• Do you continue to use drugs despite it causing social problems, or problems within your relationships that are either caused by, or exacerbated by your use?
  • Have you used drugs or alcohol in situations that were physically dangerous, multiple times?
  • Have you continued to use drugs or alcohol despite experiencing, and being aware of, recurring physical or psychological problems that have been caused by, or exacerbated by, said drug or alcohol use?
  • Do you need to use higher quantities of drugs or alcohol than you used to to get the same effects?
  • Do you ever experience withdrawal symptoms when not using, that are then alleviated when you start using again?

If you have identified with, or suspect someone you know may identify with, 2 or more of these indicators, then it is strongly advised that you seek professional help and support to address your relationship with substances. Early intervention, as explored further below, is a key indicator for positive long-term outcomes. 

Risk Factors And Causes

Addiction is a complex illness, and there are many factors that may contribute to a dependency developing or not. Understanding these risk factors and causes is crucial for prevention and effective intervention. 

There is a clearly demonstrated genetic link to consider in relation to developing a substance use disorder. Individuals with a family history of substance use disorders are at a higher risk. Genetic factors contribute to vulnerabilities in the brain's reward system, influencing a person's susceptibility to addiction.

Expanding further on brain function, imbalances in the neurotransmitters involved in reward pathways and pleasure centres can affect how the brain responds to drugs and alcohol. This can make people more susceptible to their influences. 

Early exposure to drugs or alcohol during childhood can increase the risk of developing an addiction. Adverse life events, trauma, or chronic stress can contribute to substance abuse as individuals may turn to substances as a way to cope with emotional pain or distress.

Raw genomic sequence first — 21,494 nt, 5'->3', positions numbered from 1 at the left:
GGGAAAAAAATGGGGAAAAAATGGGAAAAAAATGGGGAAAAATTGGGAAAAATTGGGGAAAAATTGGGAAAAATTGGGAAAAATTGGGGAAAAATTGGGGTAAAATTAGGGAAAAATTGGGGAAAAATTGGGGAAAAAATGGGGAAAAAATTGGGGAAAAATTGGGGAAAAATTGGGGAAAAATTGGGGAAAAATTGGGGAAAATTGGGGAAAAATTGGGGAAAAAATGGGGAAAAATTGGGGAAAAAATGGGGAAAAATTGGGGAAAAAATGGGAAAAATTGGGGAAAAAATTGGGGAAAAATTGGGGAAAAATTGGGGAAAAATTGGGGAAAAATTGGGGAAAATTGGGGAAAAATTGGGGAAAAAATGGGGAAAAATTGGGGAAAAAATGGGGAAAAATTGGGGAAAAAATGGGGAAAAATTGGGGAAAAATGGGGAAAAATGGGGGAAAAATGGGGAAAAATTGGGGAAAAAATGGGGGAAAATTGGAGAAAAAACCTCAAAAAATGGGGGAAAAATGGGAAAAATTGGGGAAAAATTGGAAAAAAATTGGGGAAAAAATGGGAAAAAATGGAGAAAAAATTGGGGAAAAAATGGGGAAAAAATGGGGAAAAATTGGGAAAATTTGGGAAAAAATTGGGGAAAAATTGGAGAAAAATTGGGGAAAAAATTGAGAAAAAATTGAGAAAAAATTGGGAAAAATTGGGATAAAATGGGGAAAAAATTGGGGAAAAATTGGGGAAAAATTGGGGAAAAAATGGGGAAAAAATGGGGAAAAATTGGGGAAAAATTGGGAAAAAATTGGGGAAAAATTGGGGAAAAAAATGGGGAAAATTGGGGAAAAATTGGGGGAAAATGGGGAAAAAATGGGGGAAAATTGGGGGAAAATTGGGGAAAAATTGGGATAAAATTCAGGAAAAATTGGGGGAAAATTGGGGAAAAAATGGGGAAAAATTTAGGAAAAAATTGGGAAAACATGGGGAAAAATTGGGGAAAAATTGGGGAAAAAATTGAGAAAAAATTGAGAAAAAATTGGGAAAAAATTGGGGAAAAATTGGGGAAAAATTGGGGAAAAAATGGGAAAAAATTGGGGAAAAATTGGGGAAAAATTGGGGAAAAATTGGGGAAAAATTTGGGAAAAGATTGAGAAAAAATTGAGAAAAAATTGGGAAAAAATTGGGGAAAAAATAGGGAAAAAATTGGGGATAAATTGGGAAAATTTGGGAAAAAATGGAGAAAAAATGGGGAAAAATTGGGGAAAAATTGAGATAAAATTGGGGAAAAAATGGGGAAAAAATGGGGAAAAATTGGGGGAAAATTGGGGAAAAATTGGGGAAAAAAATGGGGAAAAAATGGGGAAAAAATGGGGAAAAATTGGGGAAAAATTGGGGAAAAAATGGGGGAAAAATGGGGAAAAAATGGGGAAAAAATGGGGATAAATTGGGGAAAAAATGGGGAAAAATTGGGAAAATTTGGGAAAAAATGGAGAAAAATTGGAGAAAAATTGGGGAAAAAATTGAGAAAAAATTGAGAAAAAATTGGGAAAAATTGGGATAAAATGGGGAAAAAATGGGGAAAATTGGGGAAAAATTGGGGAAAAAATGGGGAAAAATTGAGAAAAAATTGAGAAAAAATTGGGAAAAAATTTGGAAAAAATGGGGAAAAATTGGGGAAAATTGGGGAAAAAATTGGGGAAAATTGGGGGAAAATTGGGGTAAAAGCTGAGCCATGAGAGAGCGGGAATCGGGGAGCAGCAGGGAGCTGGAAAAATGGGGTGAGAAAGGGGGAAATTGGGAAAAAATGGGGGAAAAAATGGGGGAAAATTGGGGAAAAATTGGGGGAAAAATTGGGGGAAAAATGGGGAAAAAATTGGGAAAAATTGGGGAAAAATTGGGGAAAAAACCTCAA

In addition to these social factors, social circles and peer pressure can significantly impact substance use. Individuals may be more likely to engage in substance use if it is normalised or encouraged within their social groups.

Seeking Help For Substance Use Disorder

Importance Of Early Intervention

Early intervention is crucial in effectively addressing substance use disorder prior to its development into a life consuming illness. The sooner individuals receive support and treatment, the sooner we can work towards prevention of use escalation. Someone is never ‘too bad’ or ‘not bad enough’ to seek professional guidance and support. 

This can help to also prevent the development of physical and mental health complications that are associated with prolonged substance abuse. In addition to health complications, timely intervention allows individuals to maintain better functionality in other aspects of life, including work, education, and daily responsibilities. 

Individuals who seek help early may also find it easier to engage in and complete treatment. Early intervention increases the likelihood of successful recovery, as it addresses the problem at a stage when motivation for change may be higher.

Inpatient Treatment

Inpatient services are an excellent option to jumpstart your recovery. Offering 24/7 medicalised care, you or your loved ones can feel secure they are receiving the best care.